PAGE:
Andrew McConnell named Victoria's best chef
The man who won Citi Chef of the Year might have been away in New York, but the Good Food Awards partied on, with Victoria's culinary elite gathering at the NGV to celebrate their achievements in food.PT3M8S http://www.goodfood.com.au/action/externalEmbeddedPlayer?id=d-3eeyr 620 349 August 27, 2014
It was a double win for Melbourne restaurant prodigy Andrew McConnell at The Age Good Food Guide awards.
McConnell was recognised as both Citi chef of the year and as chef and proprietor of Victoria's best new restaurant, Supernormal, at the 2015 Good Food Guide awards, held Monday night at the National Gallery Victoria on St Kilda Road.
Award winners: The Age Good Food Guide 2015
Citi Chef of the Year: Andrew McConnell, pictured at his CBD restaurant Supernormal. Photo: Michael Clayton-Jones
The CBD pan-Asian eatery opened its doors in May, taking McConnell's tally of currently operating - not to mention pumping - venues to seven.
The Age Good Food Guide co-editor Janne Apelgren said it was the third time McConnell, 45, had been recognised as chef of the year in his career (2007 and 2010 previously). He, along with brother Matthew, first came to the attention of judges in the 2002 edition when they were jointly recognised as the young chefs of the year for their first restaurant, Fitzroy's Diningroom 211.
“McConnell has this innate ability to predict how Melburnians want to eat, even before we know ourselves," said Apelgren.
The Age Good Food Guide 2015.
"The restaurants he starts are real leaders and pioneers. We can maybe not thank him for the no-booking craze that followed the opening of Cumulus Inc in 2009, but he's really led the way and a lot of Andrew's restaurants are really ingrained in Melbourne diners' minds as their favourite eating in this city – the cracked wheat salad or baked eggs at Cumulus Inc – for example.
"These dishes have all the love and care that go in at the top end but they're fun without sacrificing service or quality."
McConnell, who has been overseas for the past week responded to the news in an email on Tuesday morning.
"I have just woken to the very incredible and exciting news of last nights awards. I am so thrilled and honoured."
He described 2014 and the effort involved in opening Supernormal as "exhausting".
"Thank you for the recognition, it really means a lot to me. After being away this last week I am so proud to be part of the Melbourne dining culture."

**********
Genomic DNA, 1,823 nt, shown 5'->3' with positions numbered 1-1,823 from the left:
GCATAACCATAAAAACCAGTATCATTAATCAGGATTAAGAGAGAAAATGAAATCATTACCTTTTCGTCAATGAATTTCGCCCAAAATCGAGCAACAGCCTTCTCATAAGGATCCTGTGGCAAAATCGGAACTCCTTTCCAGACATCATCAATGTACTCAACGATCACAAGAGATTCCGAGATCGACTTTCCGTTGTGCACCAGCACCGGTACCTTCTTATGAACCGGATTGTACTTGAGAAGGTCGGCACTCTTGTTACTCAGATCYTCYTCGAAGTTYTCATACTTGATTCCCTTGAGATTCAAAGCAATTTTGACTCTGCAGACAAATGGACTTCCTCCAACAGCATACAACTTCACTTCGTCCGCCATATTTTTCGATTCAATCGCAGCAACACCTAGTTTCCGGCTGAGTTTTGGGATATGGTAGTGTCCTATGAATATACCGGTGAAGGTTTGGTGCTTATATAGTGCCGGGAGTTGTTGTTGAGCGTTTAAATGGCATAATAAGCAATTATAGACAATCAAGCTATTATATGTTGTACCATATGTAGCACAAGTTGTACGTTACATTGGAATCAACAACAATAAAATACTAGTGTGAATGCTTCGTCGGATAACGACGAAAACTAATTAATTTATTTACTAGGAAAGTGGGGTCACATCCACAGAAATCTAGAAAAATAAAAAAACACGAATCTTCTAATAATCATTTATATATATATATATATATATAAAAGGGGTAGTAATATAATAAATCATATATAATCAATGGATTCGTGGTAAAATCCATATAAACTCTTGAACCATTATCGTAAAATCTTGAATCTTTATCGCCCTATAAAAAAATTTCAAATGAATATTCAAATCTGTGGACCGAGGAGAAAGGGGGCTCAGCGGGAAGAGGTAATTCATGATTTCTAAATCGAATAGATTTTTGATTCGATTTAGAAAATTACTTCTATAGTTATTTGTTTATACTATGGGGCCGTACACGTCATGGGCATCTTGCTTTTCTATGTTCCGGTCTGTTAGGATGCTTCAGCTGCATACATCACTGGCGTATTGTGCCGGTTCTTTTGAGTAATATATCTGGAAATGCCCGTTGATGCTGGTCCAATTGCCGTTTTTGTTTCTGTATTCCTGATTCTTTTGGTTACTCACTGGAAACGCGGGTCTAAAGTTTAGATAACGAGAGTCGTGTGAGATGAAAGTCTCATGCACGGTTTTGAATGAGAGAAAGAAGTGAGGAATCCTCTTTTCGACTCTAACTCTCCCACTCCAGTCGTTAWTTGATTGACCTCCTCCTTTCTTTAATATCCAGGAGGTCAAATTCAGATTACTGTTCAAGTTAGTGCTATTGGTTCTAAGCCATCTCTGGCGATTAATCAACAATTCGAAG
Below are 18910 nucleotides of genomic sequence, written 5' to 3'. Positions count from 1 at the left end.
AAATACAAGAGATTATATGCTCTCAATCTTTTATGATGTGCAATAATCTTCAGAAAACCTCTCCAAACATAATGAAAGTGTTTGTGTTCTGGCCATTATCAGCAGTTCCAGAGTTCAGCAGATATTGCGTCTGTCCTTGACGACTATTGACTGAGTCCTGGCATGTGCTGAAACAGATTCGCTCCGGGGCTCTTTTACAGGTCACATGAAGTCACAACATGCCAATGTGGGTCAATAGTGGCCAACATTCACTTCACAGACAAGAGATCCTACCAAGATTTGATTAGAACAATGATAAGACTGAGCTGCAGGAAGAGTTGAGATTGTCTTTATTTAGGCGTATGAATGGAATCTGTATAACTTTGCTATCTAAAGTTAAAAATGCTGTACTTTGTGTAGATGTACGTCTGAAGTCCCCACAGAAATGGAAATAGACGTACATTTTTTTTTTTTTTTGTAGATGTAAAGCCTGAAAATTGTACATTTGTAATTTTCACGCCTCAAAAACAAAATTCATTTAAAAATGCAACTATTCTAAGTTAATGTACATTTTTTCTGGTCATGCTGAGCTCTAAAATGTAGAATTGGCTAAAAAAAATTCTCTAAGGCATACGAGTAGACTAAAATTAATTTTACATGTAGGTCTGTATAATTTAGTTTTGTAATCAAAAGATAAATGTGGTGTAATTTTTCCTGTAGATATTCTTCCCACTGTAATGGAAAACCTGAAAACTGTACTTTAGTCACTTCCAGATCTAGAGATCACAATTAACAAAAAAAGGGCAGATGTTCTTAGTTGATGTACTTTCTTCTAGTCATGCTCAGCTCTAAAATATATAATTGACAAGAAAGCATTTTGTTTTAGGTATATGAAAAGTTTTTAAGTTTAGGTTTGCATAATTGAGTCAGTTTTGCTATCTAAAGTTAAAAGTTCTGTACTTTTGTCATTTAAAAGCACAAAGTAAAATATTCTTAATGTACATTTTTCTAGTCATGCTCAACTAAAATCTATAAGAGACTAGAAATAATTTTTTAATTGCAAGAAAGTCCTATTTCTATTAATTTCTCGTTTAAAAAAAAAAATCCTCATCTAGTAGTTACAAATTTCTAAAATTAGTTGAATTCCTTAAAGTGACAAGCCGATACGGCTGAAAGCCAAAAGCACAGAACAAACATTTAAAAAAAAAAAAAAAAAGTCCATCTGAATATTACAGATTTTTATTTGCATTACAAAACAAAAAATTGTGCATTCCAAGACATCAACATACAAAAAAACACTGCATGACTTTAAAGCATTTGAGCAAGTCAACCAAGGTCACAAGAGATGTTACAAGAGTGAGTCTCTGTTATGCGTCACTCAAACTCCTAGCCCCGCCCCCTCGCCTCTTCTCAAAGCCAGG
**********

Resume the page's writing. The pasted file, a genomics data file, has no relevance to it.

Former Royal Mail Hotel chef Dan Hunter was another grinner at this year's awards. Again the champion for regional Victoria, Hunter's first solo venture Brae, 60km south-west of Geelong at Birregurra, donned three hats and was awarded Vittoria Coffee restaurant of the year. Other restaurants to be awarded three hats are the city-based fine diners Attica, Flower Drum and Vue de Monde.
Hunter described the best restaurant award as "a great honour" and thanked his team "in the kitchen and on the floor", his business partners and his wife Julianne Bagnato "who is the backbone of everything we do and who has believed in this for so long....
"[Brae] is a restaurant that is so young and one that took so long to materialise... My wife and I took the best part of three or four years looking for right site."
The Flower Drum returned to three-hat status in last year's Guide after a seven-year hiatus, but staff at the 39-year-old restaurant had extra cause to celebrate this year with chef Anthony Lui taking out the Vittoria Coffee Legend Award. Lui took over as head chef in 1985 but the legend tag is recognition of more than longevity in a fickle industry. Apelgren said Lui had brought excitement back to Cantonese cuisine. She said an example was Lui's recent standout barramundi noodles - noodles made from the fish – "which showed all the innovation of the youngest chefs around now".
"Anthony is in his 60s and he is in that kitchen cooking every day; he's not on television, he's not judging cooking shows - he just has such extraordinary commitment and the Flower Drum is again a go-to for food lovers, as well as the powerful, the influential and for celebrities," she said.
Meanwhile Neil Perry – whose three Melbourne restaurants Rosetta, Spice Temple and Rockpool Bar & Grill all retained their two hat status - became the first chef to accumulate more than 100 hats in the history of the Good Food Guides. Perry also has three restaurants in Sydney plus another in Perth and is rumoured to be looking to Brisbane.
Very few restaurants lost hats at this year's awards, but among them were Albert St Food & Wine, Bella Vedere, Brooks, Grossi Florentino Grill, Neilson's and Scorched, which all fell from one-hat status to none.
The busy bees at Rooftop Honey were recognised as winners of the innovation award. Owners Vanessa Kwiatkowski and Mat Lumalasi have brought honey production to the city with more than 70 hives above Melbourne.
And following in the footsteps of Andrew and Matt McConnell, this year's KitchenAid Young Chef of the Year award was split between Joshua Pelham from Northcote's Estelle restaurant, and Timothy Martin of Paris-end favourite The European.
Angie Giannakodakis was recognised for her front-of-house skills at her Carlton restaurant Epocha, winning this year's Citi Service Excellence Award.
The Point, Albert Park had a win with its exciting wine list recognised as the best in Victoria for 2015.
The Age Good Food Guide 2015 will be available for $10 with The Saturday Age this weekend from participating newsagents. It can also be purchased in selected bookshops and online at theageshop.com.au for $24.99.